My spiritual practice is just showing up.
Maybe everyone else thinks like this too but just isn't vocal about it. Maybe I still have this idea in my head of what Christianity is because of what I've seen and what I know and I think people fit into this boxed idea of Christianity. Or maybe it is as they say, and I am just a little bit of a mystic.
I don't know why I'm writing about this other than the fact that I think its important. Over the past little bit I feel like I've had to defend my view on things and how I do God and faith, so maybe this is part of that. Or maybe its just that I don't feel like being silent anymore about the things that matter.
Maybe this all makes me a mystic. So be it, I've always felt more comfortable out there with the mystics anyway. But if I'm being honest, I think we should all be a little bit mystic.
Jesus didn't come to create denominations and ethical systems, but rather invited them to enter into a life of love that transcends ethics, a life of liberty that dwells beyond religious laws (Rob Bell)
And I think maybe, just maybe, that's part of what Jesus meant when he said "I have come so that they may have life and have it more abundantly" (John 10:10)

Monday, May 2, 2016

Thoughts on tenderness

Every year, in the thickness of spring during the hot transition into summer, I have a little nervous breakdown. I'm not sure if its the warmer weather, or the fact that school is over and I'm changing routine, or the fact that this year in particular I am stepping into so much uncertainty.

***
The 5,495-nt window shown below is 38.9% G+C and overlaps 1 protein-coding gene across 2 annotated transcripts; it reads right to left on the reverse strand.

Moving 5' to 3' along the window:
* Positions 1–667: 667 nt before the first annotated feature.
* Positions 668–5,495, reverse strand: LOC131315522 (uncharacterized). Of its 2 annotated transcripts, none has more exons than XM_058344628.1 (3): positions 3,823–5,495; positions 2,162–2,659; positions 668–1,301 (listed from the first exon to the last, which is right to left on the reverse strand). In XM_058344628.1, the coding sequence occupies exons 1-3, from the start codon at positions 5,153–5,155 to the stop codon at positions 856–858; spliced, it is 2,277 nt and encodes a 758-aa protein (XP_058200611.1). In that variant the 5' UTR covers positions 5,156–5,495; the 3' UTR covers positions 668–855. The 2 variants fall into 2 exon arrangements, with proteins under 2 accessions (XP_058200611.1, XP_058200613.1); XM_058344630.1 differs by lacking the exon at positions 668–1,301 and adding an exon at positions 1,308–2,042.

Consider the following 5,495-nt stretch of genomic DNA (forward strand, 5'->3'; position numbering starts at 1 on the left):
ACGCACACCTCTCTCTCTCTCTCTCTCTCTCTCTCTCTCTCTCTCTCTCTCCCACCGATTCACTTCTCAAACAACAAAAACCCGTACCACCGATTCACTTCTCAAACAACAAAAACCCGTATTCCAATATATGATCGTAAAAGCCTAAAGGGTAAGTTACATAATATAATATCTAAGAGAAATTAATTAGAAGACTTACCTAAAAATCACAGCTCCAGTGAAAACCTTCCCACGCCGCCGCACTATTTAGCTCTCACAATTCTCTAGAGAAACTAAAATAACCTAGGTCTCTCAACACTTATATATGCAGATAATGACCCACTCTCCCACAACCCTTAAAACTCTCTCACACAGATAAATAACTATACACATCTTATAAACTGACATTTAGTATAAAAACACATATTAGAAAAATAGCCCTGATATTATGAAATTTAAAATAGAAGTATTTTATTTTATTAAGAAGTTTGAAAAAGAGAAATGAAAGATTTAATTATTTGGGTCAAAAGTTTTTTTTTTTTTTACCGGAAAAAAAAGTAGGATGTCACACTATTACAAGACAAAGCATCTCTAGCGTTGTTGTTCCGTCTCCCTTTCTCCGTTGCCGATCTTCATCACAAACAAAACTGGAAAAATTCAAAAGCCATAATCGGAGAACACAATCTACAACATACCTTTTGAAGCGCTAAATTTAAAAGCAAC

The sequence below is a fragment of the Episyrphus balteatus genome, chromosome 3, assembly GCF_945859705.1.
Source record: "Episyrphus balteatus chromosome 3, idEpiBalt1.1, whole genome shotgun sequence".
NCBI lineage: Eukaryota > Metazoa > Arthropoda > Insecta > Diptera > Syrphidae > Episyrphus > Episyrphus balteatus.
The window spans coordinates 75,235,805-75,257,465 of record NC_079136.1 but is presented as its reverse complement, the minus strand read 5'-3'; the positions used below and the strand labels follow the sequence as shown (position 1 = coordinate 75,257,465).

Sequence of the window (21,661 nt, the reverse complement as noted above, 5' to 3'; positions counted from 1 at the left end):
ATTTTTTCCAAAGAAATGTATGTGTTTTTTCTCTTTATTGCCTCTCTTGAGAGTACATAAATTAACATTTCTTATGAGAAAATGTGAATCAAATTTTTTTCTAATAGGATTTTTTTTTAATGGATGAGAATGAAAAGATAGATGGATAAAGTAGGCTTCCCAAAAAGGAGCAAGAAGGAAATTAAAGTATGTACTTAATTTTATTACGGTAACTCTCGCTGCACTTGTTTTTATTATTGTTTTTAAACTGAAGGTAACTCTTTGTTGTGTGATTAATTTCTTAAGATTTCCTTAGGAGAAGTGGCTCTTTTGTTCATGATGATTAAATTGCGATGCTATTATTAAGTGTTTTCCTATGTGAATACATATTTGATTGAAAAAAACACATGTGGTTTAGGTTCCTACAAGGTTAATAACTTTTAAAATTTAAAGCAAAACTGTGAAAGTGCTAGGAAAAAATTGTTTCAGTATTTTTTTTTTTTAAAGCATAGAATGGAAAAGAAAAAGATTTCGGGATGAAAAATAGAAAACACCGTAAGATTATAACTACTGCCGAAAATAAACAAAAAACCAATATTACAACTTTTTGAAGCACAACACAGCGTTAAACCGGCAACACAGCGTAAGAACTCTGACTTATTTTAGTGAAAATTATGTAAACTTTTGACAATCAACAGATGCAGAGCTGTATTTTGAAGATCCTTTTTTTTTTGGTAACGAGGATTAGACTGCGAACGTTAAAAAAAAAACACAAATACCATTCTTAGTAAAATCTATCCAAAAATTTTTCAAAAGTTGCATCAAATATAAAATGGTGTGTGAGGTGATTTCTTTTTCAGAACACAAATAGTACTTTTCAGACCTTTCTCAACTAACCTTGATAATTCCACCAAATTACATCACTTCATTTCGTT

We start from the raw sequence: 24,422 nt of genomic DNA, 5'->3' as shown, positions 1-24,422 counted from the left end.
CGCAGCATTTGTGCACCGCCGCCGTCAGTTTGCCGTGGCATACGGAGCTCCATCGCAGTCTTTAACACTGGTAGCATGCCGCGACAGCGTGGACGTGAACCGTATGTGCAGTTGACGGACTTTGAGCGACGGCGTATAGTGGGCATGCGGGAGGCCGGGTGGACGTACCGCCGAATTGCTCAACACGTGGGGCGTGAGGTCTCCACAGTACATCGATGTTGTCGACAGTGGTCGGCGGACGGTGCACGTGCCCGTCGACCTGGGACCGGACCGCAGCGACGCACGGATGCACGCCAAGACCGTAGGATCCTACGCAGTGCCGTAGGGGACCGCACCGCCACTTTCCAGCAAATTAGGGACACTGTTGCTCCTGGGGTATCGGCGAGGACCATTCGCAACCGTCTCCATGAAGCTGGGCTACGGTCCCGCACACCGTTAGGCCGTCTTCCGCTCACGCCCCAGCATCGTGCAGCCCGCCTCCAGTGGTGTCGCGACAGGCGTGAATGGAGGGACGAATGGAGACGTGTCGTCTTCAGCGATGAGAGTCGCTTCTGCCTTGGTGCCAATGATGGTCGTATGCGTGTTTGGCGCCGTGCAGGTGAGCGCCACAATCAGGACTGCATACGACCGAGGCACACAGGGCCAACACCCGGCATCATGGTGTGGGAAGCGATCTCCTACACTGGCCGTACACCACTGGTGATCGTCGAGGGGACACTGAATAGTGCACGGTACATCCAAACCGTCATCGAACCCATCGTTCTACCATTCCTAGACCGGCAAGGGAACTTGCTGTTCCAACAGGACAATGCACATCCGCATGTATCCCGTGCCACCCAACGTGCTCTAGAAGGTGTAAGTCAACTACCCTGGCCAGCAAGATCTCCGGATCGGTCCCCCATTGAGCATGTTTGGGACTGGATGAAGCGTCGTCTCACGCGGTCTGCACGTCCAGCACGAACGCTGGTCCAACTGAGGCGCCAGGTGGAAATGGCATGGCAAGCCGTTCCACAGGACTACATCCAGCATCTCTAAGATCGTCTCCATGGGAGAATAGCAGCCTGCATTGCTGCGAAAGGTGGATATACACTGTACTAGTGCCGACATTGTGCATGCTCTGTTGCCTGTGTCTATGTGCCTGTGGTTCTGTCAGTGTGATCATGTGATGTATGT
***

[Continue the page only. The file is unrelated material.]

This morning, as I set out on the job hunt, I received an email that was particularly discouraging. It was an idea I had put a lot of time and energy into, something I really wanted, and when it didn't pan out the way I thought it would, I got upset. Suddenly the "tone" behind the email was harsh. Suddenly this wasn't a simple decline but an outright rejection of my person. The negative words began spiraling in my mind. (let's just say i'm a wee bit dramatic)
I've never been good at goodbyes. I was introduced to the idea of an Irish goodbye this year, of leaving without saying goodbye, and the idea appealed to me. While I saw the disappointment in the eyes of those left behind, something about the idea of leaving without the long, drawn out farewell appealed to me. Maybe it would make leaving easier. Or maybe, however the goodbye looks, whatever the distance or length between the last goodbye and the next hello, my heart will ache and long for what I have lost.
He left yesterday, this boy of mine, and today I keep looking for his face when I see something funny or sad, keep starting sentences only to remember no one is around to finish them. I've felt hauntingly lonely, like I am missing this part of myself. It's an odd feeling, never feeling quite whole when he's gone.
So when I got the email this morning, everything looked like chaos. Getting out of bed seemed a Herculean task. I flopped into the pile of clothes waiting to be put away and cried.
And I realized in that moment I didn't want someone to come along and fix my problems. I didn't want a solution, or to talk about my feelings. All I wanted was a bit of tenderness. I wanted a reassuring hug, a reminder that everything would be alright.
I felt like a child, acting out to get attention.
I know things will work out, I know this separation won't last forever, I know I can do this. But at the same time all I want is someone to come along and offer me a bit of kindness, a warm touch, an understanding word.
And I wonder if that isn't what we all want.
When shit hits the fan, maybe all we really want to know is that we're not alone, that we're cared for and loved, even now.
Remind me, dear friends, that tenderness exists in this world